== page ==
PEMDAS

Discussion in 'Secondary Education' started by Michelle, Aug 2, 2019.

  1. Michelle

    Michelle Rookie

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    People are saying it’s 1 because you have to distribute and not divide first
     
  2. futuremathsprof

    futuremathsprof Aficionado

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  3. futuremathsprof

    futuremathsprof Aficionado

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    It is 1, for goodness sakes!
     
  4. Michelle

    Michelle Rookie

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    As I have asked you, go back and solve the problem I posted and do not add your additional ( ). They are not in the problem. If done correctly your first do what is inside the ( ). Then you multiply / divide in the order they appear from left to right. That gives you 16.
     
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  5. futuremathsprof

    futuremathsprof Aficionado

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    I think further study of math is ideal for math credential programs going forward.
     
    Last edited: Aug 2, 2019
  6. futuremathsprof

    futuremathsprof Aficionado

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    Don’t tell me what math is. When you take an advanced math course, then we’ll talk.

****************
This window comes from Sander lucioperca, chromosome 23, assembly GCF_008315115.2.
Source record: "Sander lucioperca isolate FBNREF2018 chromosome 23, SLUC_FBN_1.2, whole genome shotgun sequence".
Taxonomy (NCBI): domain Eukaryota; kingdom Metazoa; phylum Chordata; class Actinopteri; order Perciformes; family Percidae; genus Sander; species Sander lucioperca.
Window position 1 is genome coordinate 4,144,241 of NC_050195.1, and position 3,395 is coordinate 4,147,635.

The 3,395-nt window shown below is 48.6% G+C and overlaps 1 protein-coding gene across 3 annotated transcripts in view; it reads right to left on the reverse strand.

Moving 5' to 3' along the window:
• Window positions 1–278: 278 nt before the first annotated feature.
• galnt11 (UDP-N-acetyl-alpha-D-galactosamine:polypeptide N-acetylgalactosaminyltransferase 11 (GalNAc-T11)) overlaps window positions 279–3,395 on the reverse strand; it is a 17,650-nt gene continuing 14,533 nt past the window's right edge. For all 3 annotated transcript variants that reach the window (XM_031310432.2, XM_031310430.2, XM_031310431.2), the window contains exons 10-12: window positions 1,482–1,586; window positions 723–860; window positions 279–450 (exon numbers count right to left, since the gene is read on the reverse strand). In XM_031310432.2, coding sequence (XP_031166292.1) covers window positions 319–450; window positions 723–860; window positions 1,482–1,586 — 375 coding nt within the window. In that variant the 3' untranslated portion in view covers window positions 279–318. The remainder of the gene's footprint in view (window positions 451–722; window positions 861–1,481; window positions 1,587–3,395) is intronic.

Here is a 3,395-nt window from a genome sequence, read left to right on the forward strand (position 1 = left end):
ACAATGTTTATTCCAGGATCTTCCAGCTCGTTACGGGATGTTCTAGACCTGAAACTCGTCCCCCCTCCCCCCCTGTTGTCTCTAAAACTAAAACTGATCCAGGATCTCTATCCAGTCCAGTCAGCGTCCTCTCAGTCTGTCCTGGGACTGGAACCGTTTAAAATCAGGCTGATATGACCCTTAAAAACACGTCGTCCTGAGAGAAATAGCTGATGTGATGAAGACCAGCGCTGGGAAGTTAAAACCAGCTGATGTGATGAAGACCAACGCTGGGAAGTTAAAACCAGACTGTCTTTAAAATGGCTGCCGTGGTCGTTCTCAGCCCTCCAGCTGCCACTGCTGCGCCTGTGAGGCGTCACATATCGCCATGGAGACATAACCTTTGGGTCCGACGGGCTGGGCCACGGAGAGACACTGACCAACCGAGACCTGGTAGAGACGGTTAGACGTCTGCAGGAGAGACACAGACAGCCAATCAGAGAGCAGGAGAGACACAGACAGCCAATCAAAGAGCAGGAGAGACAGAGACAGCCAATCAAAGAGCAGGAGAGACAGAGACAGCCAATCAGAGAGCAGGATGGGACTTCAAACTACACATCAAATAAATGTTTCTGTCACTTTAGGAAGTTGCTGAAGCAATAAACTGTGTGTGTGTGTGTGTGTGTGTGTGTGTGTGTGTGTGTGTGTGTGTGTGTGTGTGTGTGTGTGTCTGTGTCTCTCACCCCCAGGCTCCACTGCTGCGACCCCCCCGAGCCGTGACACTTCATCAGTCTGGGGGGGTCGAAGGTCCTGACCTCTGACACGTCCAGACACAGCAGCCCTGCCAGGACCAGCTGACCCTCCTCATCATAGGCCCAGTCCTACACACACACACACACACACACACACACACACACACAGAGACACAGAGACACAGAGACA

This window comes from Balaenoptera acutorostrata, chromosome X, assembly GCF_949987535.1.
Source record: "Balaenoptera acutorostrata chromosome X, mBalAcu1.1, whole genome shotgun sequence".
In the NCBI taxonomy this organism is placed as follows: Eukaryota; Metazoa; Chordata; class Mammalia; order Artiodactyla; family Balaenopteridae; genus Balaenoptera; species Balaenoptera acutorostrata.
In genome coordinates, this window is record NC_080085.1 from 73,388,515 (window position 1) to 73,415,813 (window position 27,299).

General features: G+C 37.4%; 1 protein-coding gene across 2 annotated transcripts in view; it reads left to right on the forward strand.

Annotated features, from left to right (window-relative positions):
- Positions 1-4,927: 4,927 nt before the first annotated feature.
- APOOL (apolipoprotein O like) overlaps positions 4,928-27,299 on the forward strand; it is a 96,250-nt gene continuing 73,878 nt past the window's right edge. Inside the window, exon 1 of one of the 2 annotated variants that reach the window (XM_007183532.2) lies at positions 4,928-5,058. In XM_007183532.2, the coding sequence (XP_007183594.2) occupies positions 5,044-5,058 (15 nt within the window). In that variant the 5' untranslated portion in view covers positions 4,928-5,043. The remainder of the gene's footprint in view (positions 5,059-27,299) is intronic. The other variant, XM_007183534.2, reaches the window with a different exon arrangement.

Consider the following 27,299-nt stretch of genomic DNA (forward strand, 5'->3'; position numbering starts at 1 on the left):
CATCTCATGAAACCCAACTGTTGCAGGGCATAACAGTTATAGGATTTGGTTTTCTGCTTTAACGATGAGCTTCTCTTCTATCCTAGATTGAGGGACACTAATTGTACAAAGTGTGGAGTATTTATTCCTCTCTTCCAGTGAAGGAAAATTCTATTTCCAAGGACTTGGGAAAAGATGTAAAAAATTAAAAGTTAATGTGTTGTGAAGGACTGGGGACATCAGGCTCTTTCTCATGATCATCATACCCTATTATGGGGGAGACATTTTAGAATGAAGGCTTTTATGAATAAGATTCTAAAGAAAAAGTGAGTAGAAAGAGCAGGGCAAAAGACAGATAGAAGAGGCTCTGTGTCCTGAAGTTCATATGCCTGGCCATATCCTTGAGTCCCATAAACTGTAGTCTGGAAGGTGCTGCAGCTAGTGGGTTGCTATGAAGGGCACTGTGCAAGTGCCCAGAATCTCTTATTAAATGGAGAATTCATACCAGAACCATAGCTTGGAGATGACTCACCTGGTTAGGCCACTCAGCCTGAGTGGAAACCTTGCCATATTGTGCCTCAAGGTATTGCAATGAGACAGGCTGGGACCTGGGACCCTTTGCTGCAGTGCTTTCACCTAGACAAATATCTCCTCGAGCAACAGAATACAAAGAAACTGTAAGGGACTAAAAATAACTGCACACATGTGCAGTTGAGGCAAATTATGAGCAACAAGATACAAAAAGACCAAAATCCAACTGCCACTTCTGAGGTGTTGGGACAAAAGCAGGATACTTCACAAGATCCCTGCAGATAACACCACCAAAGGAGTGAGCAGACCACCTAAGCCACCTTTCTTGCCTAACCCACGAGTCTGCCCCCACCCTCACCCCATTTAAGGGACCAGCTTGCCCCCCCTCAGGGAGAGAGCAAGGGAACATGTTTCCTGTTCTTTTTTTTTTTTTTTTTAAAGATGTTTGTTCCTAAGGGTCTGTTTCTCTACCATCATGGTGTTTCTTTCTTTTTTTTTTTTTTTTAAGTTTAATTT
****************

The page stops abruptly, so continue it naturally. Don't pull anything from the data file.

7. futuremathsprof

    futuremathsprof Aficionado

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  8. Ima Teacher

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    We are talking about a basic math problem that follows the standard order of operations (PEMDAS).

    The answer is 16.
     
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  9. Michelle

    Michelle Rookie

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    I have thank you very much - no need to be rude.
    This is a basic order of operations math problem -
     
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  10. Michelle

    Michelle Rookie

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    Yes thank you. I agree. Others are taking it way too far.
     
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  11. futuremathsprof

    futuremathsprof Aficionado

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    No.

    And to be fair, you just said that math is math and that there is no such thing as an expected computer answer, which I clearly demonstrated is, in fact, false.
     
    Last edited: Aug 2, 2019
  12. futuremathsprof

    futuremathsprof Aficionado

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    The rules of math apply the same regardless of the forum or situation. There is no opinion when it comes to math. You can agree or disagree all you like, but math just is. It exists independently of anyone’s thoughts or feelings.
     
  13. Michelle

    Michelle Rookie